Last week we wrote of President Obama and his National Security counsel as they prepared to leave office and leave behind the power of the White House to shape security policy. This week we continue on the theme of the president’s legacy and strategic nuclear risks by again considering My Journey at the Nuclear Brink by William Perry
Your Strategic Demands editor looks back on the 1992 Democratic presidential primary when he served as a senior advisor to Governor Jerry Brown and worked closely over the campaign to bring forward a platform with a new vision on strategic issues.
Among our positions and proposals was a view of a “peace dividend” looking forward to opportunities at the end of the Cold War and a host of new possibilities as we considered a new strategic equation and new peacetime shifts in priorities and budgets.
It was not meant to be as our campaign came in second and the Clinton vision on foreign policy varied far from our Brown campaign platform.
Still, the ideas brought forward by Jerry Brown resonate even today and the Governor’s deep involvement in opposing nuclear arms escalation rings true as a direction for international sanity.
The Governor’s review of William Perry’s book following here in Strategic Demands continues what we believe is a more intelligent policy that brings national and global security as a result.
The legacy of nuclear weapons looms large in recent history and, going forward, a policy of projected power with nuclear dominance is again moving to the top of the Pentagon’s capabilities. The “modernization” and expansion of nuclear force strategic and tactical capabilities and options looks to be a lasting legacy of the Obama administration.
After our story about the last week’s of the US President’s term in office, and last executive actions he could order, we were surprised and gratified to see a Letter to the President from top scientists urging him, in his last days in office, to take US land-based nuclear missiles off hair-trigger alert and remove launch-on-warning options. We agree even as nuclear question grow and the nuclear weapons complex proliferates.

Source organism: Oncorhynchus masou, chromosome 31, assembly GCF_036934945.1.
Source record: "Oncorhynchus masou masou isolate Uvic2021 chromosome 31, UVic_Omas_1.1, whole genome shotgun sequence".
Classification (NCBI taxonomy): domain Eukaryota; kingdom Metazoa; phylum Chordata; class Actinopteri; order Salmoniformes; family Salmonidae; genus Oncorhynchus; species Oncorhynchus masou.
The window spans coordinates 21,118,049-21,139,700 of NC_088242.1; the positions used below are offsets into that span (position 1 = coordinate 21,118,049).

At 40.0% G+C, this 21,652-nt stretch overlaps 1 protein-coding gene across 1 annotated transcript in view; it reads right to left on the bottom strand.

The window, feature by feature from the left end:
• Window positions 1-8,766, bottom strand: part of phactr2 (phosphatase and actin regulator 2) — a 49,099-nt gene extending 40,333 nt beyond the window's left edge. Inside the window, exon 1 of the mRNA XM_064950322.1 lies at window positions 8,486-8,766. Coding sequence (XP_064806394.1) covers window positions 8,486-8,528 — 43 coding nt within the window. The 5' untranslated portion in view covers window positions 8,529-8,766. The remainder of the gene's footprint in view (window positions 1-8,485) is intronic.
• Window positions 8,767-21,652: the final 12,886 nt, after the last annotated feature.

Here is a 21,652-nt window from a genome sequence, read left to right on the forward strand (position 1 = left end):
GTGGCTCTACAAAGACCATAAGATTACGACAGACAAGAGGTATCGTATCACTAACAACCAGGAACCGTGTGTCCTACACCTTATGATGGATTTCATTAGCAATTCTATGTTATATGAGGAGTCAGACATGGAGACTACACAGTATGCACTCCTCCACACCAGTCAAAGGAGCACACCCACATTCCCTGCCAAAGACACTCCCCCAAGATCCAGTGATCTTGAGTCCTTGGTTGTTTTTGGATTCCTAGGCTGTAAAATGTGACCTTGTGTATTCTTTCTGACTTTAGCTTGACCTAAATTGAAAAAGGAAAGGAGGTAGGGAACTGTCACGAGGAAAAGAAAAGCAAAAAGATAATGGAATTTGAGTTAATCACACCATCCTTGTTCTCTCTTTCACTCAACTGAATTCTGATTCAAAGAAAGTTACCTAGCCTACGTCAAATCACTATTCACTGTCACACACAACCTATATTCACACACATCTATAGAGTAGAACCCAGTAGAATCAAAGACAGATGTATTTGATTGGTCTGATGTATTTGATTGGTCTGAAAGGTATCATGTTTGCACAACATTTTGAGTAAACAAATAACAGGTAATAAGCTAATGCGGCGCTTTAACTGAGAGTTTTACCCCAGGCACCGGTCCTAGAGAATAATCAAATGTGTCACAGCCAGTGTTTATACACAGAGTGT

A trillion-dollar nuclear weapons complex and systems “modernization” has been set in motion under the president’s watch and the newest capabilities, across the US nuclear weapons triad of land-, air- and sea-based nuclear weapons platforms and strike capabilities, will be expanding dramatically if all goes according to plan in the coming budgeted years of development and deployment.
We spoke of the Oval office and the daily morning POTUS briefings and what it could be like as the President meets to hear the daily reports of crisis and executive decisions and orders that could be issued, or must be issued. Among the day-to-day brews the cauldron of potential global destruction, a “national security” issue if there ever was an accurate definition of what constitutes “national security” and, to be matter of fact, “environmental security” because any outbreak of nuclear conflict, as William Perry’s recent memoir points out with a dire prediction, could bring on ‘the end times.’
As the Governor of California, Jerry Brown steps aside from his daily tasks to read and review the life’s work of a man, William J. Perry, who can be said to be best in knowing “the science and politics of modern weaponry” better than anyone.
In your StratDem’s editor’s case, this review of Perry’s book has special relevance in that I was a close advisor to the Governor and have known him since the 1970s. In 1992 we worked together to draft the presidential campaign’s platform. I have seen Jerry Brown’s mind at work and the following thoughts he expresses are well worth consideration.
When Governor Brown urges us to listen to William Perry, we should listen — and listen carefully when Perry says:
- the nuclear danger is “growing greater every year” and that even a single nuclear detonation “could destroy our way of life.”
- it is only “old thinking” that persuades our leaders that nuclear weapons provide security, instead of understanding the hard truth that “they now endanger it.”
Let’s take another look at Perry’s book and a fast oncoming nuclear weapons future.
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“The unleashed power of the atom has changed everything, save our modes of thinking…” — Albert Einstein
My Journey at the Nuclear Brink
New York Review of Books
- “Today, the danger of some sort of a nuclear catastrophe is greater than it was during the Cold War and most people are blissfully unaware of this danger.” “A National Security Walk Around the World” — Drell Lecture, Center for International Security and Cooperation, Stanford University, February 10, 2016 by William J. Perry
- “My Journey at the Nuclear Brink” — In clear, detailed but powerful prose, Perry tells the story of his seventy-year experience of the nuclear age.
- Beginning with his firsthand encounter with survivors living amid “vast wastes of fused rubble” in the aftermath of World War II, his account takes us up to today when Perry is on an urgent mission to alert us to the dangerous nuclear road we are traveling.